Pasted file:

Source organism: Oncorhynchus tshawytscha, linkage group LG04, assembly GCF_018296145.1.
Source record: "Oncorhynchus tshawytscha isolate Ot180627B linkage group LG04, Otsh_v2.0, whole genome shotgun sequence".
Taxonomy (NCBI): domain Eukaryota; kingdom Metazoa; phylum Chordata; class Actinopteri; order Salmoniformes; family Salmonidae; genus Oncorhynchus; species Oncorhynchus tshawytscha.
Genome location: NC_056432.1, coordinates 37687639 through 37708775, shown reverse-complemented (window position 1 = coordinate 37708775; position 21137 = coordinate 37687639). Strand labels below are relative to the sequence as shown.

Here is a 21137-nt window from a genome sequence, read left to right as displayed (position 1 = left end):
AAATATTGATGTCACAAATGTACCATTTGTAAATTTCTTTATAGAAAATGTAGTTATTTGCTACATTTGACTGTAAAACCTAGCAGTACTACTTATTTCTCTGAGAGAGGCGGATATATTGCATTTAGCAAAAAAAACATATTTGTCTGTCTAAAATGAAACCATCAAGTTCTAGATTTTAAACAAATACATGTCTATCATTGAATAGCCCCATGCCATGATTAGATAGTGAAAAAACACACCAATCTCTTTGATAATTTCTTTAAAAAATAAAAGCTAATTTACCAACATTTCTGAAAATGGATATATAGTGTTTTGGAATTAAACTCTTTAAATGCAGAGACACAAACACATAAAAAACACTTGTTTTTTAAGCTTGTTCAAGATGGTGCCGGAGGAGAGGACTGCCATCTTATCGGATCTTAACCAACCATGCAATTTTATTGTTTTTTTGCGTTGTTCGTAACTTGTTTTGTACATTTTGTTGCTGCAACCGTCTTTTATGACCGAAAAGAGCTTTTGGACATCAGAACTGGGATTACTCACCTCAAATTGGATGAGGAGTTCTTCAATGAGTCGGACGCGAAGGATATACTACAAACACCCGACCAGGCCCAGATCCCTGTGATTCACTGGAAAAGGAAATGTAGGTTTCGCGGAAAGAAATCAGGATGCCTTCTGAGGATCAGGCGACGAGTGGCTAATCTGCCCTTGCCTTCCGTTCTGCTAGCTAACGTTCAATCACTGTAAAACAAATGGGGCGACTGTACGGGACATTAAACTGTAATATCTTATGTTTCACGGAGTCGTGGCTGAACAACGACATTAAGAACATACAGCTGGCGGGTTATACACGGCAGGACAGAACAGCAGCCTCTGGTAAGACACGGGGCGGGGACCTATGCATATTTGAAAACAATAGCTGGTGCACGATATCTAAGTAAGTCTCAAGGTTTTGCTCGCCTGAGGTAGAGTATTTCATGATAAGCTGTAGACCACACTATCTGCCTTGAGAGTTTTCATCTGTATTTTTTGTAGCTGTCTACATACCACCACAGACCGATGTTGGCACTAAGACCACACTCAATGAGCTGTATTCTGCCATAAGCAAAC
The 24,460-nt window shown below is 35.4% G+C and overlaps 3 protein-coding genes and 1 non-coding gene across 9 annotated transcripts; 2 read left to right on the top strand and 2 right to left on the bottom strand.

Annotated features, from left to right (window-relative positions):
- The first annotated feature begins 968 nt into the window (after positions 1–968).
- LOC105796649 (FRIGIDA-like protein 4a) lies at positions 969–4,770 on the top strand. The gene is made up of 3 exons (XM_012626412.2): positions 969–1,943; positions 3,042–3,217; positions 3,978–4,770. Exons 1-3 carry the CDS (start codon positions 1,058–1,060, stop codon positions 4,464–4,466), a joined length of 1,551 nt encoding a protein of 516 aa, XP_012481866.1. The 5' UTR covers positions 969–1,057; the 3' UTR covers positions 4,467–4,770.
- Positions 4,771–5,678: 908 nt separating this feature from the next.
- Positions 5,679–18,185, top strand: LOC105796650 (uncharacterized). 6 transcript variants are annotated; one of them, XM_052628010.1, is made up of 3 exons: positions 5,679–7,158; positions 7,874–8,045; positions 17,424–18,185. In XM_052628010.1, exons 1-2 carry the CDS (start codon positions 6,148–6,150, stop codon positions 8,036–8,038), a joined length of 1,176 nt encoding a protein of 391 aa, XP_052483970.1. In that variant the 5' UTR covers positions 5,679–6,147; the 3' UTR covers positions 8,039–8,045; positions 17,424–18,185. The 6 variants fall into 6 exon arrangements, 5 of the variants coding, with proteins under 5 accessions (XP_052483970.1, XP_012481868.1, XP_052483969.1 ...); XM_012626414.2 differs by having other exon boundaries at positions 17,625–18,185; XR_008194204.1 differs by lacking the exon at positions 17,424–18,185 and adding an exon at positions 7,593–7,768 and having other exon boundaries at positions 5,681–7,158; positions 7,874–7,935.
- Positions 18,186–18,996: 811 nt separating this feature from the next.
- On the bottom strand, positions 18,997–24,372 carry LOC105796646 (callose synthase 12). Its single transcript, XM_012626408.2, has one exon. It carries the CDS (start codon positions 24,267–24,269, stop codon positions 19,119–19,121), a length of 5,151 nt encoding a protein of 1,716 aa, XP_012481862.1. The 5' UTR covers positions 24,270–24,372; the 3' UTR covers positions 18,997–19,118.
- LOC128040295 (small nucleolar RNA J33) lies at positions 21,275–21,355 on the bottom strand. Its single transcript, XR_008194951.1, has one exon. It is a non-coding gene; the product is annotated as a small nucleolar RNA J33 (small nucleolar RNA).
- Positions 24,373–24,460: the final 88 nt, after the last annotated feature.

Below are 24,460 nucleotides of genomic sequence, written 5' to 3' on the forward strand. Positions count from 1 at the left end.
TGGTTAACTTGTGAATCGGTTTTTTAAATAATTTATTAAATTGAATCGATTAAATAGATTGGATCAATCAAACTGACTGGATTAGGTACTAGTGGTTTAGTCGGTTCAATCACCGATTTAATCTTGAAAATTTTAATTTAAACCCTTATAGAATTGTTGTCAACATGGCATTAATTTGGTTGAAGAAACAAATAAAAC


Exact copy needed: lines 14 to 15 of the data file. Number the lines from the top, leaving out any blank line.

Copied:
- On the bottom strand, positions 18,997–24,372 carry LOC105796646 (callose synthase 12). Its single transcript, XM_012626408.2, has one exon. It carries the CDS (start codon positions 24,267–24,269, stop codon positions 19,119–19,121), a length of 5,151 nt encoding a protein of 1,716 aa, XP_012481862.1. The 5' UTR covers positions 24,270–24,372; the 3' UTR covers positions 18,997–19,118.
- LOC128040295 (small nucleolar RNA J33) lies at positions 21,275–21,355 on the bottom strand. Its single transcript, XR_008194951.1, has one exon. It is a non-coding gene; the product is annotated as a small nucleolar RNA J33 (small nucleolar RNA).